nea said...

i appreciate the clarification about student debt and i totally agree. we are in a totally different financial place than ALL of our friends, who have mounds of debt. all kinds of debt. we have been frugal and careful to avoid debt (except our mortgage, which we are working towards paying off early. we also do the DIY fixer upper deal.)
i was just blogging about frugality and money on my own blog, because i just had a conversation with my MIL about our financial situation. i was floored to learn how wrong her impressions are of our money situation (she thinks we earn WAY more than we do) and how opposite her memories are of her contributions to my husband were during college. my husband and i were together in college, so the conversation made me so uncomfortable, i had to cut her off!

Mrs. Pear said...

We just had a meeting with our financial adviser and she said that whenever possible make time and therefore compounding interest work for you! i.e. save up first for what comes last, like retirement.

Jen said...

Thank you for not saying you are not saving for college because it "builds character" in kids to be starving. I like your "creative when the time comes" attitude better than when parents who had their own tuition paid for by their parents don't pay it forward to their kids with the excuse of character building. (See? My parents didn't pay mine, and I turned into a whiny entitled little brat anyway.)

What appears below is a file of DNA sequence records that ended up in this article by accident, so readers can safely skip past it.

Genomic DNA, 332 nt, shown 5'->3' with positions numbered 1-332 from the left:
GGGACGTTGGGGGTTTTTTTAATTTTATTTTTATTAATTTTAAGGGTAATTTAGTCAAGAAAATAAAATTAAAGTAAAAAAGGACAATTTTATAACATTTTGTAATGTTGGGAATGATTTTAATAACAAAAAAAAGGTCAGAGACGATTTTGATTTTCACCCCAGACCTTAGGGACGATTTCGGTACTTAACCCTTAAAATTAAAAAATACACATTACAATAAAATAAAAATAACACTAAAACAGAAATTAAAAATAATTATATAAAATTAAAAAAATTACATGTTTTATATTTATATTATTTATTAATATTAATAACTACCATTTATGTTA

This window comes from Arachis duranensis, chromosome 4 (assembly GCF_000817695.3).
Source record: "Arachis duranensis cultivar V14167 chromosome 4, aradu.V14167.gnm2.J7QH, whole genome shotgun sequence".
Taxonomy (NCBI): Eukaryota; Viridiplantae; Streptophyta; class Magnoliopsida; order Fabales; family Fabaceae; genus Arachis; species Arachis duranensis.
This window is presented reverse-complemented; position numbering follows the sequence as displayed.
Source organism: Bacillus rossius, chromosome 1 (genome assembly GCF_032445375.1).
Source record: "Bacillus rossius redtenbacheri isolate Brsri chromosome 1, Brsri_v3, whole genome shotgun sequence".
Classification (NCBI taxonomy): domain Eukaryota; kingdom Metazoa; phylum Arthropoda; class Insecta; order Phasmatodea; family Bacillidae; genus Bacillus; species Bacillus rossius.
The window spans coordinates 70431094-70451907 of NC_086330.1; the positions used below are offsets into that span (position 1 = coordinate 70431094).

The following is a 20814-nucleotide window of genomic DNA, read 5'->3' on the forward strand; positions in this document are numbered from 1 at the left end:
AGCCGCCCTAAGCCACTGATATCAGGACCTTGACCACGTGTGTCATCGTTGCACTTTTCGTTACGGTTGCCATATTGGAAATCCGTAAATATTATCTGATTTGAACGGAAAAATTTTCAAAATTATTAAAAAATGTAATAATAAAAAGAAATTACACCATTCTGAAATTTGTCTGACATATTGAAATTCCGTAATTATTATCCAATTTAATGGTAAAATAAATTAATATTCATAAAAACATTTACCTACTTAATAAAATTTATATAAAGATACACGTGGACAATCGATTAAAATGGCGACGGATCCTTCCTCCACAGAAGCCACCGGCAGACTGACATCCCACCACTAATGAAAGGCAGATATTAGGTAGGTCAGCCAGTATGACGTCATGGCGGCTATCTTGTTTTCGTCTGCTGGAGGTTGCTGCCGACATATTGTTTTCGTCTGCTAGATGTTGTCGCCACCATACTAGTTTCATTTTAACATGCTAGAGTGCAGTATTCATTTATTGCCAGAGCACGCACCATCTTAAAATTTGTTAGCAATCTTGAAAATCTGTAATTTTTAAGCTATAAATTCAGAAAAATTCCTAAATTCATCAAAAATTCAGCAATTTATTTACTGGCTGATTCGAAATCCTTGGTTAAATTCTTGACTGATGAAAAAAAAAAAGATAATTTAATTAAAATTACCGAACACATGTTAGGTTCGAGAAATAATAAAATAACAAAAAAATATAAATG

We do plan to save & pay for our kids college, at least tuition/books, they may have to work to cover their own living expenses. Hopefully they will also have scholarships going to help us out! Have you heard about the IRA's you can get for kids? They can tap into them penalty free to pay for college or a first home, or they can let it accrue longer until their own retirement. I think this is a super way to divert savings to your child, but to ensure the money is used for something responsible. That is where we plan on putting our long term savings for our children once we get that going. For now, we save spare change & put them in their saving accounts.